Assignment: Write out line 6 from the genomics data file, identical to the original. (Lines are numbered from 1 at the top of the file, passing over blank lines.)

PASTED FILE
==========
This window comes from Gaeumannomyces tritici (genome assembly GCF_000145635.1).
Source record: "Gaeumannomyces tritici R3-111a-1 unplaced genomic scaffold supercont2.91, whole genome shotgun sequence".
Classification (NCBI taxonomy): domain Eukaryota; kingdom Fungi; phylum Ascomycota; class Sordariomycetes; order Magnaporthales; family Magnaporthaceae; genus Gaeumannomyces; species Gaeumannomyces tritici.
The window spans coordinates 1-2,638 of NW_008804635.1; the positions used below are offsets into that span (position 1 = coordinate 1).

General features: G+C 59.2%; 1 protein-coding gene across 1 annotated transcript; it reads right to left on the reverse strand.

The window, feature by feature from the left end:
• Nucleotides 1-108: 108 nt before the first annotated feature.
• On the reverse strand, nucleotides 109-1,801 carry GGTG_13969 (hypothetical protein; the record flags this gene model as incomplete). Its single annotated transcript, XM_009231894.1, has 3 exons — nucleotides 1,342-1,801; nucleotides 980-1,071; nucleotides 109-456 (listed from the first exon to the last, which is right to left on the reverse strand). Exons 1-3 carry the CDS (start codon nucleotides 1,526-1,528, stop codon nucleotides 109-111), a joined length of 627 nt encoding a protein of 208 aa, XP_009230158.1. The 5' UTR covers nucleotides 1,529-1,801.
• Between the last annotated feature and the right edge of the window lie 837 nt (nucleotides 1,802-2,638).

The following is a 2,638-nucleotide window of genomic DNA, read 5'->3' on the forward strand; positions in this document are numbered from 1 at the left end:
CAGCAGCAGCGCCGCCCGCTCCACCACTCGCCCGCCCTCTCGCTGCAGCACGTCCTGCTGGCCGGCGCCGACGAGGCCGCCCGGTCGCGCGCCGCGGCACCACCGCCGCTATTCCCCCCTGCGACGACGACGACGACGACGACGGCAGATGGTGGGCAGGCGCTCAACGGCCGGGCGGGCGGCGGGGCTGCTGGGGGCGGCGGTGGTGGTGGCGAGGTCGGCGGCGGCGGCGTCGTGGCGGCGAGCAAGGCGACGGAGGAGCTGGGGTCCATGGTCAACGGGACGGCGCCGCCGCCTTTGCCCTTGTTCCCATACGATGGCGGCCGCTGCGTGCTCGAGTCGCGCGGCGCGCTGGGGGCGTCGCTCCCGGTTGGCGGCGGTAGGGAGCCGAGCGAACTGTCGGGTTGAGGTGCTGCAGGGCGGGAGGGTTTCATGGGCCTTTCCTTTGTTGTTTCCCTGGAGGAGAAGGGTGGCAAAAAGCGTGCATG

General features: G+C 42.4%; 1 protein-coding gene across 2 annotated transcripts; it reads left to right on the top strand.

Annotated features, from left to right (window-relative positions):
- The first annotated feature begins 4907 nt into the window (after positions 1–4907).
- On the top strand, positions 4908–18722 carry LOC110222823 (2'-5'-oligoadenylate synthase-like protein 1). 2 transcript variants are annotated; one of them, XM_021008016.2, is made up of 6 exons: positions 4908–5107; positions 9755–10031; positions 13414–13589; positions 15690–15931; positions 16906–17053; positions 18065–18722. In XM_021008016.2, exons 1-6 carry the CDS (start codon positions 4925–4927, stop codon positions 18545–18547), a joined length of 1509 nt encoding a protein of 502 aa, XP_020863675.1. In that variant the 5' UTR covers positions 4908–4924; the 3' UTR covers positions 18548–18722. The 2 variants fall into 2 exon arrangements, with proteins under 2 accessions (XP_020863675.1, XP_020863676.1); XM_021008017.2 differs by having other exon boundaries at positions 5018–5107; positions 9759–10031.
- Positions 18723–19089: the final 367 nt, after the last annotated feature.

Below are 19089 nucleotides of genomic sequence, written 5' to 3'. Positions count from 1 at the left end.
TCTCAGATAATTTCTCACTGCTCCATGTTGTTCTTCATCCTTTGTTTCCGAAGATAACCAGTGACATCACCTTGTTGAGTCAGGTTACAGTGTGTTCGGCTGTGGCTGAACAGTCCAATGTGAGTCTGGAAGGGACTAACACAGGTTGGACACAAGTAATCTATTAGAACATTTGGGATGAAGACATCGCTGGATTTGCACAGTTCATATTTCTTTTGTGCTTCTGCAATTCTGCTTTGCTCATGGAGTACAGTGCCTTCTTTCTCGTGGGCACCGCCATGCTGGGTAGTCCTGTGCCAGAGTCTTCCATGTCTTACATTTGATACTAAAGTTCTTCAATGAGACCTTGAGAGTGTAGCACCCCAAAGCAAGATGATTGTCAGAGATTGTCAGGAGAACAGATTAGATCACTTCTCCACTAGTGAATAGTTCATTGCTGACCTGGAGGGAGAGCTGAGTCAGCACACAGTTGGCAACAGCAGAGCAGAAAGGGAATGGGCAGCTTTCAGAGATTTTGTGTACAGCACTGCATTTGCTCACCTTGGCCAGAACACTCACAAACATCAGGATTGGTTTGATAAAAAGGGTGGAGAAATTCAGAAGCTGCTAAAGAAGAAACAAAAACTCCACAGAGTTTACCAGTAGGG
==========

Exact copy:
The window, feature by feature from the left end: